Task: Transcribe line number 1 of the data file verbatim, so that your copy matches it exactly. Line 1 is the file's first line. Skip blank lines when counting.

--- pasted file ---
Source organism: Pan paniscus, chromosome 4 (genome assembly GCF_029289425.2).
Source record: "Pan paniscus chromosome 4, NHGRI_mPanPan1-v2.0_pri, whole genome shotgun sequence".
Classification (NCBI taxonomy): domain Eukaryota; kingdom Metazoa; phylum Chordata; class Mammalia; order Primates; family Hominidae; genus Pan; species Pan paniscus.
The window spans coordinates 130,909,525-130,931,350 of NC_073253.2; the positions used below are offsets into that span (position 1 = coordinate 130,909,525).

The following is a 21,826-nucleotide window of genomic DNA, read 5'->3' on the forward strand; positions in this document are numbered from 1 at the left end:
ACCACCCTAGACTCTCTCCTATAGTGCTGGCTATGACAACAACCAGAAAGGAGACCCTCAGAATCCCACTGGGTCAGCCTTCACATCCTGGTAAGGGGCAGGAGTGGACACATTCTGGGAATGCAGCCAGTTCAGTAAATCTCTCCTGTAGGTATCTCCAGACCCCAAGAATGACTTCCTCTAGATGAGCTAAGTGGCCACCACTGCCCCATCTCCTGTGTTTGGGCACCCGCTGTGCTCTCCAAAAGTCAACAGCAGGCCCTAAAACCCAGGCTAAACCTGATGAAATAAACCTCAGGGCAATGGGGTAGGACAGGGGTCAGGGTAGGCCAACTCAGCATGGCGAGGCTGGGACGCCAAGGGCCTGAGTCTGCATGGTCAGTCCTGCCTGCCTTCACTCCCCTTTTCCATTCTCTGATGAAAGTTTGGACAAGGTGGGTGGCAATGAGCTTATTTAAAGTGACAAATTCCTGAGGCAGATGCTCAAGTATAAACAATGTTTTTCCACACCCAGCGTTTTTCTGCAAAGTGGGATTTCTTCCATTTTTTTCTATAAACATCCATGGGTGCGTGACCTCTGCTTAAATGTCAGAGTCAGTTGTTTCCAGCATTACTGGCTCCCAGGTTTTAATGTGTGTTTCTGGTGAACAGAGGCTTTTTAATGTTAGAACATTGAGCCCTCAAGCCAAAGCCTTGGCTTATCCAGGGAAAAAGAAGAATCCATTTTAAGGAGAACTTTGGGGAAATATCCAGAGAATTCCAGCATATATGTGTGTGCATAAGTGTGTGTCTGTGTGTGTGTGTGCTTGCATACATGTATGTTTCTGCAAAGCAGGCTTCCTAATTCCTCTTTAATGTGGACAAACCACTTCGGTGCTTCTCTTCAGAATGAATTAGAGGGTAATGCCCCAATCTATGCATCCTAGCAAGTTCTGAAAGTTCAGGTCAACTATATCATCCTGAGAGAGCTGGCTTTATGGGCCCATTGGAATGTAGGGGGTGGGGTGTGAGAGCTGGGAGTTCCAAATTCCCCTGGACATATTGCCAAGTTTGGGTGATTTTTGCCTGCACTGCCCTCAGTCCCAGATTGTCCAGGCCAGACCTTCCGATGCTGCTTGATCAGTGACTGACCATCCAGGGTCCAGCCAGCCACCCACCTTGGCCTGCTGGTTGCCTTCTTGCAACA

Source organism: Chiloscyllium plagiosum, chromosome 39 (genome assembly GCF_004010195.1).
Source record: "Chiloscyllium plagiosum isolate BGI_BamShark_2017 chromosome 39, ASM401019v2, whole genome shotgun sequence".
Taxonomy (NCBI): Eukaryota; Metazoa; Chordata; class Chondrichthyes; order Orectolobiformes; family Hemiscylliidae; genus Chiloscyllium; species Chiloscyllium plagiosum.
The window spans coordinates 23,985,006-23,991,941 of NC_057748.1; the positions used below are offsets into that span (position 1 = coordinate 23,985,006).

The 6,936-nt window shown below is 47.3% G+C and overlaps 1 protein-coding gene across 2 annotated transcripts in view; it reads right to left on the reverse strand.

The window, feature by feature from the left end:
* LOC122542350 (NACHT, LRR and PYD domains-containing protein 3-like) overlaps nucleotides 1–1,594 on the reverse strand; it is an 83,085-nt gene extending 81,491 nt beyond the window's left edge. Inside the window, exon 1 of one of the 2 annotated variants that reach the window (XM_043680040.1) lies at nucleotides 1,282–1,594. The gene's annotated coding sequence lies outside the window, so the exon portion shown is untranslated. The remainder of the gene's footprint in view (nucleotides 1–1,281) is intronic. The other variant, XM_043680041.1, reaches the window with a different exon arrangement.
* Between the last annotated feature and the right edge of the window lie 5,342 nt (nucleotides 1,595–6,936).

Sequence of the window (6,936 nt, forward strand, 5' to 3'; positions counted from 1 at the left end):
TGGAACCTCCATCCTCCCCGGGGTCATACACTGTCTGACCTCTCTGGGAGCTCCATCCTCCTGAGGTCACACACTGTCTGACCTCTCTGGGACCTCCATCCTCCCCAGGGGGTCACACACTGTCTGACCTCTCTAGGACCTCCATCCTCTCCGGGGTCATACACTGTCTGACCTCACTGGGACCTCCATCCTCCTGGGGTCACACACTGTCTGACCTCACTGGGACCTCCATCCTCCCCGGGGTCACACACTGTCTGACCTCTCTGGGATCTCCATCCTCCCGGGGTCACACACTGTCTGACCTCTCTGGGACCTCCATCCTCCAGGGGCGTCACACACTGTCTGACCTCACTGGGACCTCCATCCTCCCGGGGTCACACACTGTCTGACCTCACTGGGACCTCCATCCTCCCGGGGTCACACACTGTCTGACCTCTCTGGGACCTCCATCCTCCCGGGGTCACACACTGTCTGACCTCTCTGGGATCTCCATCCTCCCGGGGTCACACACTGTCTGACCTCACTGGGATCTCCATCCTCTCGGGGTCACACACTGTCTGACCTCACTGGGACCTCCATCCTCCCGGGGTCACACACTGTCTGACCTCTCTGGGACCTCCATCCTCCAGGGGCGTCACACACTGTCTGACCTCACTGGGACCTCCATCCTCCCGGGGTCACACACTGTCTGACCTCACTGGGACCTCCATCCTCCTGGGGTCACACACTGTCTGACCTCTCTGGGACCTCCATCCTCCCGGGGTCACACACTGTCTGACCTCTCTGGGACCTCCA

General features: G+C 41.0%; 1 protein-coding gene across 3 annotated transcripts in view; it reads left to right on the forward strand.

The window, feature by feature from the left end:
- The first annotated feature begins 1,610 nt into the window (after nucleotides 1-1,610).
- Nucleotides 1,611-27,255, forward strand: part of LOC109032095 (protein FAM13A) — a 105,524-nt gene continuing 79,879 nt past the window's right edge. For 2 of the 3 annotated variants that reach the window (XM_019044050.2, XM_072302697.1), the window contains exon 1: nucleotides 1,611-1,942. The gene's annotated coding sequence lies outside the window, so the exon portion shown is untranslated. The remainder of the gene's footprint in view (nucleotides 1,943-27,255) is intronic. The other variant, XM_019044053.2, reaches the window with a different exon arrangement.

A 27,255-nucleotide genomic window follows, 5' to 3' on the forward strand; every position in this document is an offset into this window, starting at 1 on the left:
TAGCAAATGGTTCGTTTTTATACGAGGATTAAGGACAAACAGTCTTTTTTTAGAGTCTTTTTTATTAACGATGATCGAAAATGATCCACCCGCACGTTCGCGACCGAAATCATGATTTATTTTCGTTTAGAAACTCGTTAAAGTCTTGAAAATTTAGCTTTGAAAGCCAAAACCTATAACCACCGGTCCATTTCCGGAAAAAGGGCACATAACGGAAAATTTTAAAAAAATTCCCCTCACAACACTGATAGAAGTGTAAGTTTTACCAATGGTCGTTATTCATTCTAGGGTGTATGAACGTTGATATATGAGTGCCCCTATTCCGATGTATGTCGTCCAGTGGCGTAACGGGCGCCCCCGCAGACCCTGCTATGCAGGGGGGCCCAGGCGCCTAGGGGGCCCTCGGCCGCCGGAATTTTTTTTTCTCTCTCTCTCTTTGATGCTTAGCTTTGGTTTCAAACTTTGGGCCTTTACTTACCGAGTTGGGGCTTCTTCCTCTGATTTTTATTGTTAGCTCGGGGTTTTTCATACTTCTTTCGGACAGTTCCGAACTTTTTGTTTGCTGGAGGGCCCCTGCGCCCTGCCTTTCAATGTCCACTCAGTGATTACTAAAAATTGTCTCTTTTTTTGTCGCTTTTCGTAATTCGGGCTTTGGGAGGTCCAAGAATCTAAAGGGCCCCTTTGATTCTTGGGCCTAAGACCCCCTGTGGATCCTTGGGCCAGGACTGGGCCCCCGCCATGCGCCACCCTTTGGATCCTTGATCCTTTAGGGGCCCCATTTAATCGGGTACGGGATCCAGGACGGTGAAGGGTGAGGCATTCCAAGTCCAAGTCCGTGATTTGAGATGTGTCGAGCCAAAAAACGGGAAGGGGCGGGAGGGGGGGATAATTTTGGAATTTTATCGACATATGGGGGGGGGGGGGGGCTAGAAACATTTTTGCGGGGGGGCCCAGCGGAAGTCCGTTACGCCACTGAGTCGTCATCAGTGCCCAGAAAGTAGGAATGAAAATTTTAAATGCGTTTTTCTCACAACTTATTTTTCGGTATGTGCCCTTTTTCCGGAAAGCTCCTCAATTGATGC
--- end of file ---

Source organism: Pan paniscus, chromosome 4 (genome assembly GCF_029289425.2).